'I had planned to drive out…'

'…to Chino,' she interrupted. 'A two-hour drive to Chino prison to see Howard. After all, you certainly wouldn't want to miss your Saturday visit with him. You've gone out there every Saturday for the past year. Every single Saturday… Incredible.' She shook her head.

'We could go somewhere on Sunday,' Carr said.

She stared at the bedroom mirror. 'Sure. To wherever I want. You, as usual, never have any ideas. For once I would like to go somewhere that we both want to go… Though I'm sure you'd much prefer to be sitting at a bar in Chinatown drinking with your pals.' She said 'pals' as if it were a curse.


Carr's mind wandered as he drove on the Pomona Freeway toward Chino. He pictured Norbert Waeves (known as No Waves), the pipe-smoking Los Angeles special agent-in-charge, puffing smoke and reading aloud the one-inch newspaper article about Howard. 'Howard Dumbrowski, a special agent of the U.S. Treasury Department, pleaded guilty to manslaughter today in Superior Court. Accused of murdering his wife after finding her with another man in their Glendale apartment, Dumbrowski declined to make any statement in his own behalf before being sentenced to two years in state prison.' Jumping for joy, the SAIC had tossed the newspaper in the air. 'Hooray! He pleaded guilty! No trial! No more bad publicity!'

The visiting-hour trips to Chino were rough at the beginning-forced laughs followed by embarrassing silences.

Carr turned off the highway at the green overhead sign CALIFORNIA CORRECTIONAL INSTITUTE, CHINO. ONE MILE.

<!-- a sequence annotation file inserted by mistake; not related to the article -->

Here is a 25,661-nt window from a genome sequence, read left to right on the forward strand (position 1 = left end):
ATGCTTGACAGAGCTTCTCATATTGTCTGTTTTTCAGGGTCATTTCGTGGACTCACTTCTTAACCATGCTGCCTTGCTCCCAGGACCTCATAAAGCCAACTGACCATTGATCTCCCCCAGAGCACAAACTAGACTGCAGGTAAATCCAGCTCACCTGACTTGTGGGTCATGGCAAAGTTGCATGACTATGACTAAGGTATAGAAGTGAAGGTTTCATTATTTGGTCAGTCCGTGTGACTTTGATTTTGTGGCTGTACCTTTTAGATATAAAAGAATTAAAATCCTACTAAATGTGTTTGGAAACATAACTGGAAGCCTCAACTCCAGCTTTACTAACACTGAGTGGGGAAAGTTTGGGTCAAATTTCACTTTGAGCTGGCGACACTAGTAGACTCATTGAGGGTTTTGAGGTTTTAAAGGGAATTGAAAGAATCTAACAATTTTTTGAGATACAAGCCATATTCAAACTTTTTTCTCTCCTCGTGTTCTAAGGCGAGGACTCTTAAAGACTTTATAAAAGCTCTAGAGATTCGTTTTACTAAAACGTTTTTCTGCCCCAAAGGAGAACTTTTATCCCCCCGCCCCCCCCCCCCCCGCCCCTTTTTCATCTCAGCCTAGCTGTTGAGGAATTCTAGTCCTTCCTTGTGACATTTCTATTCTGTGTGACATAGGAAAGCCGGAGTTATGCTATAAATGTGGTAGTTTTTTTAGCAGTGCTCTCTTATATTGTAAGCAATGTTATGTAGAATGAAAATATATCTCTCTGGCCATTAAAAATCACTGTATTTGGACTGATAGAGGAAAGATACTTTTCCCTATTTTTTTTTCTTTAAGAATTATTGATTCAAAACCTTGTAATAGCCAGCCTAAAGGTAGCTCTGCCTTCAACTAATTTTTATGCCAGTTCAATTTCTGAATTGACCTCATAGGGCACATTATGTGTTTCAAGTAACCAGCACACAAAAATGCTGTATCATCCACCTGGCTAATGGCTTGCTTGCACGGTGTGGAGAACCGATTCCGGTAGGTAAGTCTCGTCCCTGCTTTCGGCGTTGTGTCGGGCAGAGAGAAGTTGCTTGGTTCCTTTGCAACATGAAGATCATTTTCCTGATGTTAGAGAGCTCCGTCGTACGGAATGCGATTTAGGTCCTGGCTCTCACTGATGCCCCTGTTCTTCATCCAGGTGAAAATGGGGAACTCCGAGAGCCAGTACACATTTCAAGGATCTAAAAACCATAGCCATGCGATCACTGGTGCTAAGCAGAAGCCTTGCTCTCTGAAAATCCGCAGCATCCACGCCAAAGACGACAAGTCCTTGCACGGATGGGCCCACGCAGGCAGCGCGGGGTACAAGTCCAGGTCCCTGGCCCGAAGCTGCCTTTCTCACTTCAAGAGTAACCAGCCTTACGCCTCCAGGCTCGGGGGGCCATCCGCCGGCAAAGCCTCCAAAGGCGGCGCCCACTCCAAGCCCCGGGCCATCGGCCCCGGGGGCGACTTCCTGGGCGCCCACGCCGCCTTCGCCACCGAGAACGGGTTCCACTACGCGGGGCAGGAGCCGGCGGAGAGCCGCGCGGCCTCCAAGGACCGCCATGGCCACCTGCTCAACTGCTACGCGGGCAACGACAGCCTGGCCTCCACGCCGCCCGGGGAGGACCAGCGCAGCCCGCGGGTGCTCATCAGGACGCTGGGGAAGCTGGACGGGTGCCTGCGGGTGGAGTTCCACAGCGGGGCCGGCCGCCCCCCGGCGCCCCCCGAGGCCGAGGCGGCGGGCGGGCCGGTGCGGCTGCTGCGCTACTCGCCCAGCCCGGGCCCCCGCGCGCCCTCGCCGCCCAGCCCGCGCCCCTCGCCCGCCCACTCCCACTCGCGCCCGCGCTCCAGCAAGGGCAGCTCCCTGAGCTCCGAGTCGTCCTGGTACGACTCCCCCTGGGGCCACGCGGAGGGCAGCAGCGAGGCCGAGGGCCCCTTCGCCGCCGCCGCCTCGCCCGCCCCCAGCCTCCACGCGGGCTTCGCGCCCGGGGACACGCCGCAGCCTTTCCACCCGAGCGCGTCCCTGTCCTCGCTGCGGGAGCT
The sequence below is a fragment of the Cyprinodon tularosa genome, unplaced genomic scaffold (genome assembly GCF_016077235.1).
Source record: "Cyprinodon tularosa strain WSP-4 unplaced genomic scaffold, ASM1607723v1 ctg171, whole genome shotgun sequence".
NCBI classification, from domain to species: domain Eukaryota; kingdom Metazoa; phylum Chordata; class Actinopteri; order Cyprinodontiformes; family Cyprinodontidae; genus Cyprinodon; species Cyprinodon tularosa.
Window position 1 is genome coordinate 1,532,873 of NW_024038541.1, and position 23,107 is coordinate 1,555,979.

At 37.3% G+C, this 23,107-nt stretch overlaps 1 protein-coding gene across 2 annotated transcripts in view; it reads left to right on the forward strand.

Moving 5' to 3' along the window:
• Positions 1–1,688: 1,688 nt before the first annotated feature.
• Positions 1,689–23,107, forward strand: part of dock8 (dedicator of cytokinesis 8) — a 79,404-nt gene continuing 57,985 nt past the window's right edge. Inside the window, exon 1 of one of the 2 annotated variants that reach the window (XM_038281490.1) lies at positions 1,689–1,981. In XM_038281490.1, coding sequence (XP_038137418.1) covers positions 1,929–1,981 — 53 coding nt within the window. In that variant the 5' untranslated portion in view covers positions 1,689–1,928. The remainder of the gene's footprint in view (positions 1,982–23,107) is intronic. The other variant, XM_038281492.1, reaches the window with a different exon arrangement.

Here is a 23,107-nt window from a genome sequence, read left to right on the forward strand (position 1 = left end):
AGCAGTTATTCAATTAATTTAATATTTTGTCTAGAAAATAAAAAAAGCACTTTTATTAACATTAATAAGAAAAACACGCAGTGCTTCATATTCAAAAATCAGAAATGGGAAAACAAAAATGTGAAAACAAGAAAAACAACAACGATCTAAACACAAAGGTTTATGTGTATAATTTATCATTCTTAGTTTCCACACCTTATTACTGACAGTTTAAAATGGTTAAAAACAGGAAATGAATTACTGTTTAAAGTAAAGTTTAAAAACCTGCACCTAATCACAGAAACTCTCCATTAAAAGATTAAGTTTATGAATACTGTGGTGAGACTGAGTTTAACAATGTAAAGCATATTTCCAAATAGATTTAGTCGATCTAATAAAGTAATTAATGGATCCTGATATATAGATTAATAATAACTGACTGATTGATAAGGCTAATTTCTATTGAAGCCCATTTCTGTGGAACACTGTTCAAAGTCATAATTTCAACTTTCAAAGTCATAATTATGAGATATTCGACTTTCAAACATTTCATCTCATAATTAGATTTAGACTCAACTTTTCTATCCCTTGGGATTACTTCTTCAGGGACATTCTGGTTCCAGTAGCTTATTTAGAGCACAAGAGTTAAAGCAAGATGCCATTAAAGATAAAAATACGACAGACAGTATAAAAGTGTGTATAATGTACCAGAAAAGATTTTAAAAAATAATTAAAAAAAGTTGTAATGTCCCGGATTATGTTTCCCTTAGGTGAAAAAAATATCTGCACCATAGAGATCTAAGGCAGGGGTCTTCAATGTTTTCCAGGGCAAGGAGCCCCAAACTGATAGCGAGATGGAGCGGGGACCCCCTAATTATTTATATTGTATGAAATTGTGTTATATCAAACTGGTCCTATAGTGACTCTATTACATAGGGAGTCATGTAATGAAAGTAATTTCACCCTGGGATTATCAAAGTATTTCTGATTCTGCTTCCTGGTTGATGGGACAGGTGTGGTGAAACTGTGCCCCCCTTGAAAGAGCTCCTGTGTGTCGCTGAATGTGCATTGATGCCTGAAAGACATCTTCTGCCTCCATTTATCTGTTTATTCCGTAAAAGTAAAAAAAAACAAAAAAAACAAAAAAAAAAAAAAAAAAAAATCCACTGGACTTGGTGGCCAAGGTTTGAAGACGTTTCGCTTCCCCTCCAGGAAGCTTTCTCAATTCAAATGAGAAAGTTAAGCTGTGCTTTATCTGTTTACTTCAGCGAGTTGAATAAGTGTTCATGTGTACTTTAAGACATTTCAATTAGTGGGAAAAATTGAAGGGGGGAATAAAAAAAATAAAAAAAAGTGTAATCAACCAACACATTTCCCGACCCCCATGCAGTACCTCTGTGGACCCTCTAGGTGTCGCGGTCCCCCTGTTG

The visitors' area was in the open. Metal picnic tables surrounded by a high chain-link fence. It reminded Carr of a grammar-school lunch area. At the tables sat blacks and Chicanos talking with sadly dressed wives. Restless children in T-shirts and tennis shoes wrestled on the yellow grass like bear cubs.

Howard, with a gray crew cut and starched denims, still looked like a cop: stocky, blue-bearded, piercing blue eyes.

During the past year his eyes had seemed to become more deep-set.

Carr sat down. Howard smiled. He began dealing gin rummy, a ritual that had started as a compromise to avoid the hurt of conversation. Howard had nothing to talk about any more, and Carr knew that shop talk, even about the old days, brought a sadness to Howard's eyes.

'I got a letter from my daughter yesterday. She told me about Rico de Fiore.'

Carr hesitated. 'I was his cover. The guy who did it got away from me. He jumped out the motel-room back window.'

'Rico was a sharp kid. He had the touch,' said the prisoner.

Carr nodded. They looked at each other for a moment.

Howard shuffled and dealt the cards. 'Pick up your hand,' he said.